Return to Auggie Hobble ★★☆☆☆

cover57567-mediumAugie Hobble lives in a fairy tale world… well… more like the run down amusement park, Fairy Tale Place, that his father manages. His life is horrible: he failed creative arts and has to take summer school, the girl he likes doesn’t bother with him, and the school bullies won’t leave him alone.

To top it off he might be turning into a werewolf! Well, at least he has his notebook and Britt, his best friend, to confide in. That is until the unthinkable happens and Augie’s life gets even worse and every event in his life takes on a new meaning.Lane Smith’s Return to Augie Hobble is a wonderful anachronistic mess. That’s a good thing I swear. The whole atmosphere of the park is that it’s out dated. Not only with its technology but it’s theme as well. Parts of the park mimic popular films like Shrek and Fievel Goes West (films I watched when I was a child), but most of the park is made up of dilapidated fairy tale sets with chipped paint and hollowed insides.

augiehobble1As Smith showed us Fairy Tale Place, I was reminded of Story Book Land, a small amusement park about an hour away from me, which was in the same physical state as Fairy Tale Place when I was small. The park gave me a sense of realism that might not translate to others who do not live near such a place.

True to the criteria for the age category, every one older than Augie is incompetent. His father keeps stealing ideas from films and other parks but doesn’t implement them well, the teens don’t care about their jobs, the other adults in the park just go through the motions, and no one listens to Augie about all the weird stuff that happens.


augiehobble2Some where toward the end though, the organization fell apart. Suddenly there are werewolves and ghosts of dead friends. And Augie just didn’t react to it. Which is just crazy because there was a build to it from pretty early on in the book. Augie finds passages in his journal that he doesn’t remember writing. He should have had some thoughts on his dead best friend leaving him messages in his journal and then talking to him in his head.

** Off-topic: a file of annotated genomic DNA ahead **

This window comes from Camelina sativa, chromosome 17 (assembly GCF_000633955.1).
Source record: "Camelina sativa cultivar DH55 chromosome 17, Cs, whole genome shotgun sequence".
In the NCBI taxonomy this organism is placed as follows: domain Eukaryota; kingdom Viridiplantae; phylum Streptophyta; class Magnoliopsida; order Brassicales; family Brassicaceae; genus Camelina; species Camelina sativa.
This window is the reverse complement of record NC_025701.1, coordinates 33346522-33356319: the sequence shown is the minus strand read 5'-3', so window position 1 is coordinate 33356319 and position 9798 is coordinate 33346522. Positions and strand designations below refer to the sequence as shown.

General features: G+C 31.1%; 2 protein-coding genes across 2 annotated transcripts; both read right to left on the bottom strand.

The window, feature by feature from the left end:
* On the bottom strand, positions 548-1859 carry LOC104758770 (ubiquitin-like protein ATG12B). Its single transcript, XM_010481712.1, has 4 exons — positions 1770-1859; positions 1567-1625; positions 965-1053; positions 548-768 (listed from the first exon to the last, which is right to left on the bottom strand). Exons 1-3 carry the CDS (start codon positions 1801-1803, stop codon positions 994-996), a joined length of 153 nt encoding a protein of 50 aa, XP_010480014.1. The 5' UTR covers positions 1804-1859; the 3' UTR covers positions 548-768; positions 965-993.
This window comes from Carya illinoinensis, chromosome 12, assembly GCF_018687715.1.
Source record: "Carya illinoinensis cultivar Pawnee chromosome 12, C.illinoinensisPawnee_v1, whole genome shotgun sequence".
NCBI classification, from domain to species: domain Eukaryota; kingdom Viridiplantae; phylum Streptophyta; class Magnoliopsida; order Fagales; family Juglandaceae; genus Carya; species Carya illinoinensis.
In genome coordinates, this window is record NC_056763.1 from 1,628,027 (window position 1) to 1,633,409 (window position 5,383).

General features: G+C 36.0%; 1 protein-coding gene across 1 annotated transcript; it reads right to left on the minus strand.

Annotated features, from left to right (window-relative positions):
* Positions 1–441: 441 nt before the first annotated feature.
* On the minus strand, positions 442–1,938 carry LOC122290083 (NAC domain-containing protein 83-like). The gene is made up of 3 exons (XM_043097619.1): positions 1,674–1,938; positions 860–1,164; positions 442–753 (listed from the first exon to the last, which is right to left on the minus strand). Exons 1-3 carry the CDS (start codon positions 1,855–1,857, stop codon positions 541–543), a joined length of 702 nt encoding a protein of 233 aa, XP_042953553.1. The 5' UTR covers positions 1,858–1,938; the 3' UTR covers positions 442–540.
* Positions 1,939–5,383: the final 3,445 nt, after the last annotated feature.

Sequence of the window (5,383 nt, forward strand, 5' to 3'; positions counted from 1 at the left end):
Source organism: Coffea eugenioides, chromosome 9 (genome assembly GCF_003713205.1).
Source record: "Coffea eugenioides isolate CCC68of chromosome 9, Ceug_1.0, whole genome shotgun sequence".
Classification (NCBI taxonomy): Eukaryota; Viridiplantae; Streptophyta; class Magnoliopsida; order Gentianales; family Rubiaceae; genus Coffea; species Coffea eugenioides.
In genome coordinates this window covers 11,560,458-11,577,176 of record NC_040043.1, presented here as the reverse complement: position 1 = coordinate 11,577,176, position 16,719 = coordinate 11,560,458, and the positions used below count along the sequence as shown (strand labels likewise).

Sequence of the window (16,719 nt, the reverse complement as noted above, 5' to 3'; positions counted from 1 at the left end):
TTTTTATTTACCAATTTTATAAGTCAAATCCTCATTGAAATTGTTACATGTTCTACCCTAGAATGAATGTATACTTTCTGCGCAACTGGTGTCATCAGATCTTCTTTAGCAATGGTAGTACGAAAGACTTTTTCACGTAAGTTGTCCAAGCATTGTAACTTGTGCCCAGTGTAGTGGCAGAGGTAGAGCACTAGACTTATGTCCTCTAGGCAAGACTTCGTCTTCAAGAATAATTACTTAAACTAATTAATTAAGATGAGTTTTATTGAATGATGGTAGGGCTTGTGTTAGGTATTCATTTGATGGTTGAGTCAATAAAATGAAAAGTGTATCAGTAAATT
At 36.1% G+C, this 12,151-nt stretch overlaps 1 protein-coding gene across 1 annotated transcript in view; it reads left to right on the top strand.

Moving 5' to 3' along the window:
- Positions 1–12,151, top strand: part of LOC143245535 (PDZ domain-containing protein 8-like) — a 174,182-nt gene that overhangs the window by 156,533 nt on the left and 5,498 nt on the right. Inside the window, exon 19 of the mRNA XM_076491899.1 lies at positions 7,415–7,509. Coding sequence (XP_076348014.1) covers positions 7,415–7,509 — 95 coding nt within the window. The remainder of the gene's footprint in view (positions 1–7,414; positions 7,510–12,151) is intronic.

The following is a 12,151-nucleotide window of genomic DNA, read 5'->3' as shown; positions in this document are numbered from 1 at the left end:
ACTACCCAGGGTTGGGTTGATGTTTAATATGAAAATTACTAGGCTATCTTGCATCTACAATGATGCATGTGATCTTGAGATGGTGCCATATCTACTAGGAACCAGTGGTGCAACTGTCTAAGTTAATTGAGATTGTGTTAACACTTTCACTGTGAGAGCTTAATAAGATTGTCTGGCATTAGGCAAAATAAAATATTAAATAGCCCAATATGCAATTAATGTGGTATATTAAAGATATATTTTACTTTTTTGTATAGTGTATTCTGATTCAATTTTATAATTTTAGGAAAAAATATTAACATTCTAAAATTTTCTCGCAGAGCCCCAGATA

And let’s just have a moment to reflect on the actual werewolf in the middle of the book that never gets explained or touched on again. It’s like a grenade went off and no one bothered to clean up the debris.

I’m also not a fan of the fact that everything seems to improve him when his friend dies. Augie doesn’t stand up to his bullies, Britt does. Augie only partially moves on to make a new friend in Claire the clairvoyant booth attendant after Britt is gone. And all of his peers are suddenly smitten with him after seeing what Britt did in the classroom. Augie didn’t really have any growth.

The most depth we see of him is when he thinks he killed his best friend with a cookie. And that’s only for a few fleeting chapters!

Return to Augie Hobble started out great, really cute, and very interesting, but the end was full of confusing scenes and it just felt like Lane Smith was trying to cram too much into the last fourth of the book.

By J. M. Tuckerman

J.M.Tuckerman is a neurodivergent writer with a big education. She holds an MFA in Writing for Children and Young Adults, an MA in Writing, and a BA in Writing Arts (specializing in Creative Writing, New Media Writing, and Publication; concentrating in New Media Production), which she somehow managed to earn despite her three very loud and large dogs. Jessica was lucky enough to intern at Quirk Books and Picador, USA while earning her master’s degrees. Her service dog, Ringo, is very proud of all that she has accomplished and hopes to be on a back cover of a published book with her very soon. An avid reader, writer, and lover of young adult and middle-grade literature, Jessica’s bookshelf is overflowing with hardbacks, paperbacks, and a million half-filled notebooks. She is a proud fur-mommy to two lab/st-bernard littermates, a retriever-mix service dog, and one orange little hobgoblin cat, all of whom have made very audible appearances on the Booked All Night podcast.

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